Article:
It’s no secret that coal is on the outs in the United States. The country’s natural gas boom and environmental regulations are dethroning King Coal after decades of rule in the electricity market. That should be good for the climate, but the transition to natural gas and renewables has human costs. Right now Central Appalachians are taking the hit, forcing communities there to contemplate a future beyond coal.
In eastern Kentucky, coal mining has been the lifeblood of the economy for well over a century. Now it's facing what might be termed a “low coal” future. Much of the easy-to-get coal has already been mined out. What’s left is harder to get, so production costs are higher. “The coal seams, they’re getting smaller,” says 30-year-old Ryan Trent, a laid-off miner who started at age 19. “You’ve got strata in between it, which is not full coal. So the more rock you cut, the less coal you’re getting.”
That’s partly why Appalachian coal is having a hard time competing, not just against cheap and cleaner natural gas, but against newer, more efficient coal mines in the West’s Powder River Basin and the Midwest’s Illinois Basin. Coal companies also blame stricter EPA water quality standards, which they argue has effectively halted permits for Appalachian strip mining.
The overall effect has been a wave of production slowdowns, mine closures and rising unemployment in the last two years. The median unemployment rate for eastern Kentucky’s top 10 coal-producing counties is 15.05 percent. That statistic includes Trent, who was earning $24.50 an hour, non-union, and says coal mining “is in his blood.” He’s been looking for another mining job since he was laid off in December 2012. “I’ve got the softest hands in eastern Kentucky, I’ve been doing so many dishes,” he jokes.
Trent and other miners are used to the ups and downs of the coal business, but Justin Maxson, president of the Mountain Association for Community Economic Development, says this time is different. “To lose almost 7,000 jobs in almost 18 months is a catastrophe,” he says. “It’s a huge economic collapse. Folks to some degree feel like they’re under cultural assault.”
The realization that this could be a permanent decline in what’s been the lifeblood of the region is just now beginning to settle in, after years of warnings and, some would say, denial. John Haywood, owner of a tattoo parlor in Whitesburg, called The Parlor Room, says some of his more regular customers were coal miners, but many have stopped coming in. “They used to come in once a month, even twice a month,” Haywood says. “Tattoo collectors that were willing to sit for a long time and get covered up.”
“Coal miners are our middle class.” That’s a common refrain in eastern Kentucky, where more than a quarter of the people live in poverty. According to Bill Bissett, president of the Kentucky Coal Association, starting salaries in the mines average $65,000 and the jobs don’t require a high school education.
Communities are just now beginning to seriously discuss economic alternatives. Some blame the slow start on the “War on Coal” rhetoric, saying it’s distracted attention from preparing for a “low coal” future. Others say political leaders have spent coal severance tax money on basic services instead of diversifying the economy.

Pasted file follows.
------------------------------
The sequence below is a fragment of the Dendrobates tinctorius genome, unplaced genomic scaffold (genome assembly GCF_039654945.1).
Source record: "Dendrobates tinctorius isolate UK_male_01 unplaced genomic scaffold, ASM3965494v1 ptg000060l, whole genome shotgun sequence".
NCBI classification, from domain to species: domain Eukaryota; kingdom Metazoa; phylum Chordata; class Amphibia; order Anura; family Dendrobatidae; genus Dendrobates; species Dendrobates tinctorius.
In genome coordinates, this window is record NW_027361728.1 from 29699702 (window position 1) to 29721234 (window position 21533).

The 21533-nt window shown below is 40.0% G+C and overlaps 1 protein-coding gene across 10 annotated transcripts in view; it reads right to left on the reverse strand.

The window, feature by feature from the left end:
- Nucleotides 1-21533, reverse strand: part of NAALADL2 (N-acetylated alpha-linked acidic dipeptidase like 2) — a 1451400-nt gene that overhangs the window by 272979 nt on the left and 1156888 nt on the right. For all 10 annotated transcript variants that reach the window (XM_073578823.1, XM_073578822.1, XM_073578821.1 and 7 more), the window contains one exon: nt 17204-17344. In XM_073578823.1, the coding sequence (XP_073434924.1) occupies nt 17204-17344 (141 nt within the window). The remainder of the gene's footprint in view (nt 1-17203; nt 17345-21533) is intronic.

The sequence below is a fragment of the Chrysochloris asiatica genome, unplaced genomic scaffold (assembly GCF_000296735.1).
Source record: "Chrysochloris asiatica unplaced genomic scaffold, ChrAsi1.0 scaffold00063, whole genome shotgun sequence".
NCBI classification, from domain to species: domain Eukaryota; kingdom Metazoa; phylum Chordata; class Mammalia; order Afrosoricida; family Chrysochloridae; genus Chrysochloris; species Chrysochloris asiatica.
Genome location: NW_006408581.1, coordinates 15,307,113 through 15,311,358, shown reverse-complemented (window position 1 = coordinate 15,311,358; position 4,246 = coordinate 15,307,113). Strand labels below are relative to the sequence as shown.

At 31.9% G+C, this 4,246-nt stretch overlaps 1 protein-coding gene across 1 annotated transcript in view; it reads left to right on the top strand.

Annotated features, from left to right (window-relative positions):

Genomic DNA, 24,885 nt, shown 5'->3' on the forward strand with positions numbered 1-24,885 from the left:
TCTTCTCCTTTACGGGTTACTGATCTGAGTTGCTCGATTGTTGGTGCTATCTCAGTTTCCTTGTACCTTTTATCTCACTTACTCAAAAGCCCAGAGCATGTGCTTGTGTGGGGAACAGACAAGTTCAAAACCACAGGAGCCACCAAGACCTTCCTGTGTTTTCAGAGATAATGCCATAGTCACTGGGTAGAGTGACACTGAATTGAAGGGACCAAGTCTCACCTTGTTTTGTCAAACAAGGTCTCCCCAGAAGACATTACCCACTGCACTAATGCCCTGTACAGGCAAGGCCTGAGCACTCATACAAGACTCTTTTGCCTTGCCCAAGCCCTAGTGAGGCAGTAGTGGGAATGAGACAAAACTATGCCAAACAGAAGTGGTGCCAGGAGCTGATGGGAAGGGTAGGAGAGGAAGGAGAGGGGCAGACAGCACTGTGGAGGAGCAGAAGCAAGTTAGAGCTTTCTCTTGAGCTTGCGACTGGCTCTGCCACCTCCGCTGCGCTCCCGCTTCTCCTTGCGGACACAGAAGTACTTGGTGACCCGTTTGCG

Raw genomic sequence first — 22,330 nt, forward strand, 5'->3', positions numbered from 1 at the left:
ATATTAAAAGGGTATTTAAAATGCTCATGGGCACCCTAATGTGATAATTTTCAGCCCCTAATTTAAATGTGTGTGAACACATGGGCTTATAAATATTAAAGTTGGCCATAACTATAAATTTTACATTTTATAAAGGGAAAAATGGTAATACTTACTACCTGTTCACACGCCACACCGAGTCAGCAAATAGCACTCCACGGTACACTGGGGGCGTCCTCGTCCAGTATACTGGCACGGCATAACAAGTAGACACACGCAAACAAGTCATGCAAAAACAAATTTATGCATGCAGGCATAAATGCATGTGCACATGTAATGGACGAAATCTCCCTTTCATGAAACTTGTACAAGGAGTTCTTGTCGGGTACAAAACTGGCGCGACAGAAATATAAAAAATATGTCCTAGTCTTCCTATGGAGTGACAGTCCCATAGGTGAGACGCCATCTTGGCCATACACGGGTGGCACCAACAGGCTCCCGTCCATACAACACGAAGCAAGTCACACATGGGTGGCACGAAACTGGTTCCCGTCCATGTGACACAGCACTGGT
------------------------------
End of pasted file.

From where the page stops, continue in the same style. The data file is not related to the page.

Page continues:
Regional leaders who gathered in the mining town of Hazard to talk to Marketplace stressed they didn’t believe there was one single thing that could “replace” coal. They hope a new bi-partisan effort called SOAR (Shaping Our Appalachian Region) will come up with some alternatives. The region has already been targeted for special assistance from the federal and state government, but residents fear the money won’t be enough.
“I mean, what happened in Detroit when that industry was threatened,” says Jeff Whitehead, executive director of the Eastern Kentucky Concentrated Employment Program. “There was a lot of government support. Lots of it.”
Jennifer Bergman, JobSight Services Director at the program, says the region should develop an “entrepreneurial” economy, “but we need people with money to spend to have that entrepreneurial base.”
Many here say the region should take advantage of its cultural distinctness and build an economy based on central Appalachian folk arts and crafts. Previous efforts to develop that have fallen victim to politics and lack of funding. Doug Naselroad, master artist in residence at the Appalachian Artisan Center in Hindman, says the incomes generated might not rival coal’s, but that’s not the point. “What we’re trying to create is something sustainable and that’s rooted in the culture and tradition of the people here, instead of something which just plunders the land and moves on.”
Dan Estep, 56, a former coal miner, is experimenting with that idea. He’s teaching blacksmithing and knife-making at the Kentucky School of Craft and selling his wares at craft fares. He doesn’t make much money, but says he’s happy to have a skill that’s “marketable.” “I’m grateful to live in this country,” Estep says. “Every day’s an opportunity.”
“I think the best compliment I can give is not to say how much your programs have taught me (a ton), but how much Marketplace has motivated me to go out and teach myself.” – Michael in Arlington, VABEFORE YOU GO